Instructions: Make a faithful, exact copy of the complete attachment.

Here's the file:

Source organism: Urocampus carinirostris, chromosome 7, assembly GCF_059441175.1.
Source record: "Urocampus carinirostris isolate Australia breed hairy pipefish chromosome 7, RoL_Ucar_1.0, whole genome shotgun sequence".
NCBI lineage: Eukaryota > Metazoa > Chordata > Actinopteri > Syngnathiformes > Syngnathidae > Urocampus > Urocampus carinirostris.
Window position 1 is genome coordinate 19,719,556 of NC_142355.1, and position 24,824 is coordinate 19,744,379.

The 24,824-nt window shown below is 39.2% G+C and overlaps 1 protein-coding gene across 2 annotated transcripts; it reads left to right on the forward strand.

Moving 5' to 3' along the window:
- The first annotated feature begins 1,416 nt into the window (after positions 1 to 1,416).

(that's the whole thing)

Source organism: Urocampus carinirostris, chromosome 7, assembly GCF_059441175.1.
Source record: "Urocampus carinirostris isolate Australia breed hairy pipefish chromosome 7, RoL_Ucar_1.0, whole genome shotgun sequence".
NCBI lineage: Eukaryota > Metazoa > Chordata > Actinopteri > Syngnathiformes > Syngnathidae > Urocampus > Urocampus carinirostris.
Window position 1 is genome coordinate 19,719,556 of NC_142355.1, and position 24,824 is coordinate 19,744,379.

The 24,824-nt window shown below is 39.2% G+C and overlaps 1 protein-coding gene across 2 annotated transcripts; it reads left to right on the forward strand.

Moving 5' to 3' along the window:
- The first annotated feature begins 1,416 nt into the window (after positions 1 to 1,416).